One of the topics in which readers of this blog have expressed consistent interest over the years regards the many strategies of cash asset concealment employed by fraudsters; especially by embezzlers of relatively small sums from employers, who seem particularly creative at such manipulations.  Regardless of the method used to hide ill-gotten assets, one fact remains constant; proceeds from illicit activities must be disguised in some way to avoid being discovered. Those the ACFE dubs ‘asset hiders’ have developed many sophisticated techniques for working the system and accomplishing the goal of concealing their gains; in attempting to track down and recover secret stores of cash, the fraud examiner is presented with a true challenge, and the first step in meeting this challenge is to understand how asset hiders work. This post will concentrate on the concealment of raw cash.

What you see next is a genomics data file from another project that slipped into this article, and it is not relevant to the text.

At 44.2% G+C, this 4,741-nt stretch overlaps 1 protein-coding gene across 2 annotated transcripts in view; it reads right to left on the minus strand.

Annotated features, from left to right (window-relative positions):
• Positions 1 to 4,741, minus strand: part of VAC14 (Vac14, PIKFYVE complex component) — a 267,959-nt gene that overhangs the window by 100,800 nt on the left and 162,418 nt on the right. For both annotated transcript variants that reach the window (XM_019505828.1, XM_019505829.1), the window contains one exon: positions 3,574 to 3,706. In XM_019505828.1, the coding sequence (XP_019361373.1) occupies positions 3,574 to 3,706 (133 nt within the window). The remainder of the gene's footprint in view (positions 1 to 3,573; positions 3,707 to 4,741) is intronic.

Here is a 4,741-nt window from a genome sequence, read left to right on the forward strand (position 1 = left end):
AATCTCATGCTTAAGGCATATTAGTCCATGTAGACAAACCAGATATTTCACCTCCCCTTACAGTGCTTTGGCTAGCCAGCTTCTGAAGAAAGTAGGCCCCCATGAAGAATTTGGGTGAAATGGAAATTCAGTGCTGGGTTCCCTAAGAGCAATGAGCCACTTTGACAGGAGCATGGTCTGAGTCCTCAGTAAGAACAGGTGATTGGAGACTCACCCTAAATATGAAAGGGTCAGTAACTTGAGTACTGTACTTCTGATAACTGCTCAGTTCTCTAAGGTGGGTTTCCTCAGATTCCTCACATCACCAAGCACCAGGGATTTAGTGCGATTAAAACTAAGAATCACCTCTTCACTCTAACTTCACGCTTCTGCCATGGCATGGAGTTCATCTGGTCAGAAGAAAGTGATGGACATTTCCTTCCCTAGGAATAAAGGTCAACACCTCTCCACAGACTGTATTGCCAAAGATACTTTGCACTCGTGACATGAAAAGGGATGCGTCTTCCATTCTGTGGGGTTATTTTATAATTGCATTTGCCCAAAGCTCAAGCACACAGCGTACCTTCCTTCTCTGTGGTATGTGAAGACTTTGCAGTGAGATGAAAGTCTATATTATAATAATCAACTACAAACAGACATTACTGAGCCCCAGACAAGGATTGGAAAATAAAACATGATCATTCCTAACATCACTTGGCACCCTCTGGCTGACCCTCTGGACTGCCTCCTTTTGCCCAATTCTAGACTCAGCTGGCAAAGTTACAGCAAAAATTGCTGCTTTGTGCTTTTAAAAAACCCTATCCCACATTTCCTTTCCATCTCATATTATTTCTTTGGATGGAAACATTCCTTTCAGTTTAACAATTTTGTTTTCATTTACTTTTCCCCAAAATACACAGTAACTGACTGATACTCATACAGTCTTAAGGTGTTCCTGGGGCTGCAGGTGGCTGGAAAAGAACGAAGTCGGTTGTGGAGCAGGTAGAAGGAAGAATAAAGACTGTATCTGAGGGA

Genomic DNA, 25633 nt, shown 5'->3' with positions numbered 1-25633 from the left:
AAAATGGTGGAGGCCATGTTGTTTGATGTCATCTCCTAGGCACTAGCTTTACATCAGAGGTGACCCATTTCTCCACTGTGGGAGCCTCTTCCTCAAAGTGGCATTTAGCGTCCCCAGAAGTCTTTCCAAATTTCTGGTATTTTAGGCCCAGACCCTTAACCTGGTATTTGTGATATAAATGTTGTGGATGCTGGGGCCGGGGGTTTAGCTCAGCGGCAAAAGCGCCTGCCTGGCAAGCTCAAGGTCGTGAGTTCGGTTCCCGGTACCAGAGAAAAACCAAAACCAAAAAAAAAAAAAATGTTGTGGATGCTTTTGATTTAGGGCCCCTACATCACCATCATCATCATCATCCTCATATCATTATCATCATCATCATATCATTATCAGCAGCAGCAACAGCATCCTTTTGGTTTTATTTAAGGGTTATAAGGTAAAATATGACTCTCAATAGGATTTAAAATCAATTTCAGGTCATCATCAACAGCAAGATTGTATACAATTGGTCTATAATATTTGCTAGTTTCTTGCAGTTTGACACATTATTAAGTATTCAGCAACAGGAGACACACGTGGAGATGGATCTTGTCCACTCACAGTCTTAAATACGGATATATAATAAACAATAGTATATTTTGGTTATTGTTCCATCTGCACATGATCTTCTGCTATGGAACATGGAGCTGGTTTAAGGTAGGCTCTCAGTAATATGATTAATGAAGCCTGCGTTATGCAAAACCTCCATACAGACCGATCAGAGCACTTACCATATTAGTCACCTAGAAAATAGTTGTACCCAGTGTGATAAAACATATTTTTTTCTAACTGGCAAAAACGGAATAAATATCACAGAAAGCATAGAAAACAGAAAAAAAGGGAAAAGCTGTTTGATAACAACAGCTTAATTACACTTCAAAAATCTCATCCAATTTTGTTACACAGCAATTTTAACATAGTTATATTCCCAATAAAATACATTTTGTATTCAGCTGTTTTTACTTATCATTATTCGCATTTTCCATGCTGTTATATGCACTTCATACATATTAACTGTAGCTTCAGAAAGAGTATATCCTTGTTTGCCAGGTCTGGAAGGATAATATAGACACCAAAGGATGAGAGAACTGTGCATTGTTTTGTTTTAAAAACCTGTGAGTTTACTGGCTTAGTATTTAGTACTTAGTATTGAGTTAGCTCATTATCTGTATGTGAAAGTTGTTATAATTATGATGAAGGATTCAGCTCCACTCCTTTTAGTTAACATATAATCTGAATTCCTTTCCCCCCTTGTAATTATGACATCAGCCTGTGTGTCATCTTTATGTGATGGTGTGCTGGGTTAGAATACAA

There are three primary ways to hide cash assets. They are:

— Currency hoards;
— Cashier’s checks and traveler’s checks;
— Deposits to financial institutions.

The most basic method for hiding cash is the currency hoard, in which a person simply stores cash in a hidden location, usually in his or her home or on her property. This is the proverbial ‘cash under the mattress’ technique. In a typical home, hiding places for currency or other valuables can range from the obvious to the ingenious.

For example, precious metals and jewelry can easily be hidden in a layer of cooking grease at the bottom of a pot. The space beneath the bottom drawer of bureaus, chests, and cabinets is also a commonly used hiding place. Loose bricks in the wall or fireplace can disguise small spaces for hiding things. A more complex scheme is to build a false ceiling below the original ceiling and then use the space between the two as a hiding place.

Another place to hoard currency is in furniture. The hollow spaces of upholstered furniture make these pieces a good hiding place. Many people find false bottoms in drawers or inside stereo speakers useful places for hiding cash.